8 Lenses and Accessories for Landscape Photographers on a Budget

Landscape photographers, these are lenses and accessories that will help you capture your best images yet while on a budget.

Can you believe Summer is already drawing to a close? 

Pretty soon, the sun will set earlier, and the landscapes around us will undergo a beautiful transformation. 
It’s this time of year that excites me more than any other simply due to how gorgeous the world becomes. Trees are filled with vibrant colors, sunsets and sunrises take on another life, and of course, the lower temperature make it a joy to be outside. 
If you want to capture the beauty of Fall though, you need to have the right gear. 
After the break, we will take a quick look at some lenses and accessories that will help all landscape photographers create their best landscape images yet.

Captured with the Rokinon 12mm f2 and the Fujifilm X-T3

We have said it a thousand times, and we will say it a thousand more; you don’t have to spend a fortune to acquire quality lenses and accessories. There are plenty of lenses, bags, tripods, and filter systems that can do a top job for low prices. For landscape photographers, the choices are vast when it comes to these items. Here, we have rounded up eight of our favorite affordable items that will help you excel at this genre.

Rokinon 12mm f2

Here are the pros and cons from our full review:
Great colors
Small build
Nice aperture clicks
There are lenses with better bokeh for sure

IRIX 15mm f2.4 FireFly

Here are the pros and cons from our full review:
Weather sealing
Fairly lightweight
Accurate focusing depth of field markers
Sharp optics
Innovative features like the ability to lock the focus with a separate ring
Focusing communication with a Sony FE camera via a Metabones adapter wasn’t the absolute best

Sigma 14-24mm f2.8 DG DN ART

Here are the pros and cons from our full review:
Weather sealed
Fast to focus
Sharp image quality: some of the best we’ve seen in a wide-angle zoom actually
Solid build quality
Sigma proves to us that they still have yet to figure out how to make a small zoom lens for mirrorless cameras
It’s big

Pro Tip: Landscape photography may look easy, but a fair amount of skill and patience is required to get the perfect shot. 
You need to be able to find the perfect composition, wait for the right light, shoot manual so that your exposure is perfect, and you have to know how to edit the image to make it look its best. 
If you’re new to landscape photography, and you want to learn all the ins and outs of the genre, this guide will walk you through every step of the process and help you create images that stun viewers. The best part is it’s only $29—what a bargain.

Tamron SP 15-30mm f2.8 Di VC USD G2

Here are the pros and cons from our full review:
Fast maximum aperture of f2.8
Durable construction
Ultra-wide focal length range suitable for everything from architecture, real estate, landscape, street, and travel photography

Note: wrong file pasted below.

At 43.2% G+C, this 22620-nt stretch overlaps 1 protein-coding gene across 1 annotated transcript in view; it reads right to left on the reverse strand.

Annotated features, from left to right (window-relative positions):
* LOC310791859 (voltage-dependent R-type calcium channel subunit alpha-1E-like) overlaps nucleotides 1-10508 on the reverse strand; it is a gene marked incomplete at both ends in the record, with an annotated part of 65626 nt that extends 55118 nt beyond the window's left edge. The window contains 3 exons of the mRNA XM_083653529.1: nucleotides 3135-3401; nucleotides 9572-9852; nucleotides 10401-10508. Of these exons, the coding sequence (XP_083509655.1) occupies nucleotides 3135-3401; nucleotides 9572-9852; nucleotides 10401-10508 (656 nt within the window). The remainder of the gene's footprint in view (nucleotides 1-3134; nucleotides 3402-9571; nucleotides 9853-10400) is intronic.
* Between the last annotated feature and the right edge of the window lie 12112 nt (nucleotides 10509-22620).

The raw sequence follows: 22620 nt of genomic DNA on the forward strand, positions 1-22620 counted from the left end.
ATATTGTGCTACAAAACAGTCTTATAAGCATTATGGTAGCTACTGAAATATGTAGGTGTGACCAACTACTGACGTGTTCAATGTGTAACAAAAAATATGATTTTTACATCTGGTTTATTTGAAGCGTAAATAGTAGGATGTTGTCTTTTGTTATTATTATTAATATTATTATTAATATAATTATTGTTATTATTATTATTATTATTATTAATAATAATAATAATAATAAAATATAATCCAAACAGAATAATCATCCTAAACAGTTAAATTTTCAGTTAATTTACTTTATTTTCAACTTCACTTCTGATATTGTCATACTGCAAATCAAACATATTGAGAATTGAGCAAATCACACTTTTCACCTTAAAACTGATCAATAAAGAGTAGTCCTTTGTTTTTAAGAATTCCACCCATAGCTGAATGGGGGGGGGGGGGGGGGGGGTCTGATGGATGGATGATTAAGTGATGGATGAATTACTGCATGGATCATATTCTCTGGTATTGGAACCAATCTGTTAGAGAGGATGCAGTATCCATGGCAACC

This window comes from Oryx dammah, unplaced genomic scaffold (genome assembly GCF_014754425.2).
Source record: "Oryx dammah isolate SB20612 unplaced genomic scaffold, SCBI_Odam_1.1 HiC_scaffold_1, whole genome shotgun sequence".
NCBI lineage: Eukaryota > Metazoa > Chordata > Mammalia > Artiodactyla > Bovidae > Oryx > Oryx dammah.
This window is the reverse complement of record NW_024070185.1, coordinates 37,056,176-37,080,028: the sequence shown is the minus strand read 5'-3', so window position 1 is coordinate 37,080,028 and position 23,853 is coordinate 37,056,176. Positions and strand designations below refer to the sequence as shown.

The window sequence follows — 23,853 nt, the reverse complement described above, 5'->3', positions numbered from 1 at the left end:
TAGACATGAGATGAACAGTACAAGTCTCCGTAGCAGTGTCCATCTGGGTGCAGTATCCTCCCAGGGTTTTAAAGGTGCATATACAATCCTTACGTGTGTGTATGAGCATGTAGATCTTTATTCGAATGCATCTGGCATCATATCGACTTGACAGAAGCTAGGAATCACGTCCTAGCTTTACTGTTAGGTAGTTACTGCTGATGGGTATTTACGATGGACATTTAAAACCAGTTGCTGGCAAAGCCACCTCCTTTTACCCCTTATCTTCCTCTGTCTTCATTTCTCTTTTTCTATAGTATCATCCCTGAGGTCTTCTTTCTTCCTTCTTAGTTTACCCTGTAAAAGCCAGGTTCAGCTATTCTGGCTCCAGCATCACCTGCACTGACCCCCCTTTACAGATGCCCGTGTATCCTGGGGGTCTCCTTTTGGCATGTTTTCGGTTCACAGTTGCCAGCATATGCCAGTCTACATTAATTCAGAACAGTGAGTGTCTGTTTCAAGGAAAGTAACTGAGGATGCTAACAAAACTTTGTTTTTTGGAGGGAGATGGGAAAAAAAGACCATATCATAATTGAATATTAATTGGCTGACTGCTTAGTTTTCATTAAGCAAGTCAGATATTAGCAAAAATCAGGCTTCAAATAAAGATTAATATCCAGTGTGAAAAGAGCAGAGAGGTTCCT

Includes vibration compensation, Tamron’s name for their optical stabilization tech
Moisture-resistant construction
Canon version includes an integrated filter holder on the lens mount side
Considerably heavy
Chunky in size
Noticeable distortion (although correctible during post)
Traditional filters aren’t supported, the front of the lens lacks filter threads and the front element is also convex and protrudes significantly

Haida Red-Diamond 10 Stop ND 100x100mm Filter

Here are the pros and cons from our full review:

Cuts down a lot of light, making daytime long exposure photography possible
No discernible color cast
Industry standard filter size – can be used with most filter holders on the market
Nano-coating on both sides keeps the filter waterproofs and minimizes reflections and scratches.
Honestly none with the filter itself: the storage case could be more robust though (it scuffs pretty easily)

Breakthrough X4 Circular Polarizer

Here are the pros and cons from our full review:
High build quality
Nano Coating for dust resistance, water repellency, and therefore ease of cleaning
Weather resistance, said to be designed specifically to resist salt water
25 year guarantee
Greater light transmission is beneficial for stopping motion (in sports or wildlife photography, for example)
Difficult to remove
Greater light transmission is detrimental for blurring motion

Captured by Paul Ip while using the Haida Red-Diamond 10 stop ND filter

Pro Tip: The lenses listed here are great, but not all of them are weather sealed. If you would like to take these lenses out when the weather gets rough, we highly recommend this affordable yet incredibly protective weatherproof camera and lens cover. Slip one of these over your gear and you will be good to go. They are a must-have for all landscape photographers.

Promaster Jasper Halfpack

Here are the pros and cons from our full review:

Very comfortable
Durable feeling
The laptop section is towards the front of the bag, and so it’s better on your back
Lots of pockets
Good gear padding
Tripod straps on the bottom
Holds a lot of gear
Access to your equipment only through the back
No waist straps or chest strap
Not a roll-top

Vanguard VEO2 235CB Tripod

Here are the pros and cons from our full review:
Solid build quality
The rubber sections for the legs feel really good
If you’re on the sand, they will keep dust and dirt from getting into the legs
Pretty much all the versatility that most photographers will need providing they adjust carefully
Fits onto the side of most backpacks
We wish there was a hook at the bottom to weigh the tripod down